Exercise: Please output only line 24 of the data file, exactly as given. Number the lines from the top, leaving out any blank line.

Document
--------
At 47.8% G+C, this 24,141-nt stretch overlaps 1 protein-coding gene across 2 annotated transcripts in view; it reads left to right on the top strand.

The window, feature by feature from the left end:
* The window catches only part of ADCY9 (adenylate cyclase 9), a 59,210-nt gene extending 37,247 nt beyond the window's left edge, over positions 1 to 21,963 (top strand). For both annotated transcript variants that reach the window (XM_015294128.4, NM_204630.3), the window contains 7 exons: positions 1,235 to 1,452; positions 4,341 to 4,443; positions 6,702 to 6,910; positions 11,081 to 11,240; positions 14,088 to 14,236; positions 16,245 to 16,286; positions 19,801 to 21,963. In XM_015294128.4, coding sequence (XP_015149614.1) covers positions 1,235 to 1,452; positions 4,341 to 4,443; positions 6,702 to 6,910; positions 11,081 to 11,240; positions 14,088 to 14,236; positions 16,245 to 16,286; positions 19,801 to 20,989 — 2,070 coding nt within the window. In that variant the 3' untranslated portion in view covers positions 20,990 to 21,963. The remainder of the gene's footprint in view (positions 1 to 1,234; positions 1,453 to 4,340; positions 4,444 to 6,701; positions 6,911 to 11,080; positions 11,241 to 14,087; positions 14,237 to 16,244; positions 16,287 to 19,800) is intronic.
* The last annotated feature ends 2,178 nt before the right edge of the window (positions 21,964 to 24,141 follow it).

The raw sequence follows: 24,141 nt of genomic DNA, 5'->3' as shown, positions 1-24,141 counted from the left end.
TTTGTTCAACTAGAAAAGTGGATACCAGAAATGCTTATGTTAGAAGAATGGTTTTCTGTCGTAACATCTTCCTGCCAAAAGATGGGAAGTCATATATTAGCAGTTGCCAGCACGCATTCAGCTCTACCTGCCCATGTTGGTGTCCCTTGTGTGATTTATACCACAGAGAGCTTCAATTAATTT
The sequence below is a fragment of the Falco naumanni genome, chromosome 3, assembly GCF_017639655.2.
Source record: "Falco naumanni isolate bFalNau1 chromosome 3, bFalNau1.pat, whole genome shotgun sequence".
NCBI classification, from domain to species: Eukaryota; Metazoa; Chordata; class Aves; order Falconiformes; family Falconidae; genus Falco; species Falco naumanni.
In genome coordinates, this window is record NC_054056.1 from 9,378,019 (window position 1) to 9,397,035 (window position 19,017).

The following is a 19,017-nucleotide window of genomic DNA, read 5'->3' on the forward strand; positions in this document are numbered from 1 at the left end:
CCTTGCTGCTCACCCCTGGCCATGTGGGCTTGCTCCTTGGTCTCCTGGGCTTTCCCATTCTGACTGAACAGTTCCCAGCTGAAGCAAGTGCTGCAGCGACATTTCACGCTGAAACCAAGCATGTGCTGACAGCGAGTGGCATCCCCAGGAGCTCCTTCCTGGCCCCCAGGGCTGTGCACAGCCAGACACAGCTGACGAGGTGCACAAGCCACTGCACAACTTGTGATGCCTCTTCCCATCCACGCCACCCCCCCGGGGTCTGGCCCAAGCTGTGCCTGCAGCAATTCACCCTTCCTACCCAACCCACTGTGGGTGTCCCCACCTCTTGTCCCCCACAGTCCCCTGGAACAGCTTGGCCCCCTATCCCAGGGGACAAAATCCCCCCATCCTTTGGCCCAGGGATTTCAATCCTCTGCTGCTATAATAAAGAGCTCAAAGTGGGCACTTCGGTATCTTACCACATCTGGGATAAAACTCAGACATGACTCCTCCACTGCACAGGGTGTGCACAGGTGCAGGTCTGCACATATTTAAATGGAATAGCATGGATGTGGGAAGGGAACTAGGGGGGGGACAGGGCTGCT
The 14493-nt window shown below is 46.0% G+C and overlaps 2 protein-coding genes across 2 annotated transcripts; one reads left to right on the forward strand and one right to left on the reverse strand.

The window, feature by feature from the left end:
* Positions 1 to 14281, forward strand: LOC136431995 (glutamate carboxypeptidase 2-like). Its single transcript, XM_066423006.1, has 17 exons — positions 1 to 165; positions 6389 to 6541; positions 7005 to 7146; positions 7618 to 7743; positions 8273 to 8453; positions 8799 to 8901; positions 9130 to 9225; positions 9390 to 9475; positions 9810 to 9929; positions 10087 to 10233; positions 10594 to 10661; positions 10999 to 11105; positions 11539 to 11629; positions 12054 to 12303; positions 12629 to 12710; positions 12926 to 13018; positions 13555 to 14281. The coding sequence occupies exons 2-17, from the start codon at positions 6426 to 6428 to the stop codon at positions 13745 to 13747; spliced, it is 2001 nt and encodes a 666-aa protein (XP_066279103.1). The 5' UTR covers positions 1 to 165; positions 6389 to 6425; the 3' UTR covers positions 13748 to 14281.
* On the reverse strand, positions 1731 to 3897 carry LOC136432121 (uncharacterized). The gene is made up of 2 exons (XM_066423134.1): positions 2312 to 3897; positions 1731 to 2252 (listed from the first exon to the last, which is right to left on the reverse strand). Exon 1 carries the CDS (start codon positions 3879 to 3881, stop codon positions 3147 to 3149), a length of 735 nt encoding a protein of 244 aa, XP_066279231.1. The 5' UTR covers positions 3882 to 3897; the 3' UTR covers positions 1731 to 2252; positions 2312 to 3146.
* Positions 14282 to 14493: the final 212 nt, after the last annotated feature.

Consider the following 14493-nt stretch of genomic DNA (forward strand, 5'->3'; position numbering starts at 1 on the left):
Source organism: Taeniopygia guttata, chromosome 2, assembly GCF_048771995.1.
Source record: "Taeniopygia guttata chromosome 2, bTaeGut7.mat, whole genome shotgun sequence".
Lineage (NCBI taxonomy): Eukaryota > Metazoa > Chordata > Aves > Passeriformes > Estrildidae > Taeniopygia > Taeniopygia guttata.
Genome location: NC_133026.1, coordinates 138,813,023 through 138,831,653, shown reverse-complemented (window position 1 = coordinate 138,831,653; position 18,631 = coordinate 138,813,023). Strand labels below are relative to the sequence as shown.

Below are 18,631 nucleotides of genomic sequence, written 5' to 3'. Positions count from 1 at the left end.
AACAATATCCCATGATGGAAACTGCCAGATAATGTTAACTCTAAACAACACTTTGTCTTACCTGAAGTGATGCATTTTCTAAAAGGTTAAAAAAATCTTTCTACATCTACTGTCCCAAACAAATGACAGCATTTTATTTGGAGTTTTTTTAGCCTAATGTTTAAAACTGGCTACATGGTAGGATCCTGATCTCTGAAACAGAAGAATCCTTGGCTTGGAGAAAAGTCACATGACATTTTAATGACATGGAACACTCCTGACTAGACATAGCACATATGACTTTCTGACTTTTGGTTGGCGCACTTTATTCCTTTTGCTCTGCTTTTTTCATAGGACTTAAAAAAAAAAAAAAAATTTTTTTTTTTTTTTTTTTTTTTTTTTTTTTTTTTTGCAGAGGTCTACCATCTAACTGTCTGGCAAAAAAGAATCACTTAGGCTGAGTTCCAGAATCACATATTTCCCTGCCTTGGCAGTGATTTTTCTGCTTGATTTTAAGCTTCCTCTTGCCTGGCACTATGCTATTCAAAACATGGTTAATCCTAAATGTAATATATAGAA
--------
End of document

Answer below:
AACAATATCCCATGATGGAAACTGCCAGATAATGTTAACTCTAAACAACACTTTGTCTTACCTGAAGTGATGCATTTTCTAAAAGGTTAAAAAAATCTTTCTACATCTACTGTCCCAAACAAATGACAGCATTTTATTTGGAGTTTTTTTAGCCTAATGTTTAAAACTGGCTACATGGTAGGATCCTGATCTCTGAAACAGAAGAATCCTTGGCTTGGAGAAAAGTCACATGACATTTTAATGACATGGAACACTCCTGACTAGACATAGCACATATGACTTTCTGACTTTTGGTTGGCGCACTTTATTCCTTTTGCTCTGCTTTTTTCATAGGACTTAAAAAAAAAAAAAAAATTTTTTTTTTTTTTTTTTTTTTTTTTTTTTTTTTTTGCAGAGGTCTACCATCTAACTGTCTGGCAAAAAAGAATCACTTAGGCTGAGTTCCAGAATCACATATTTCCCTGCCTTGGCAGTGATTTTTCTGCTTGATTTTAAGCTTCCTCTTGCCTGGCACTATGCTATTCAAAACATGGTTAATCCTAAATGTAATATATAGAA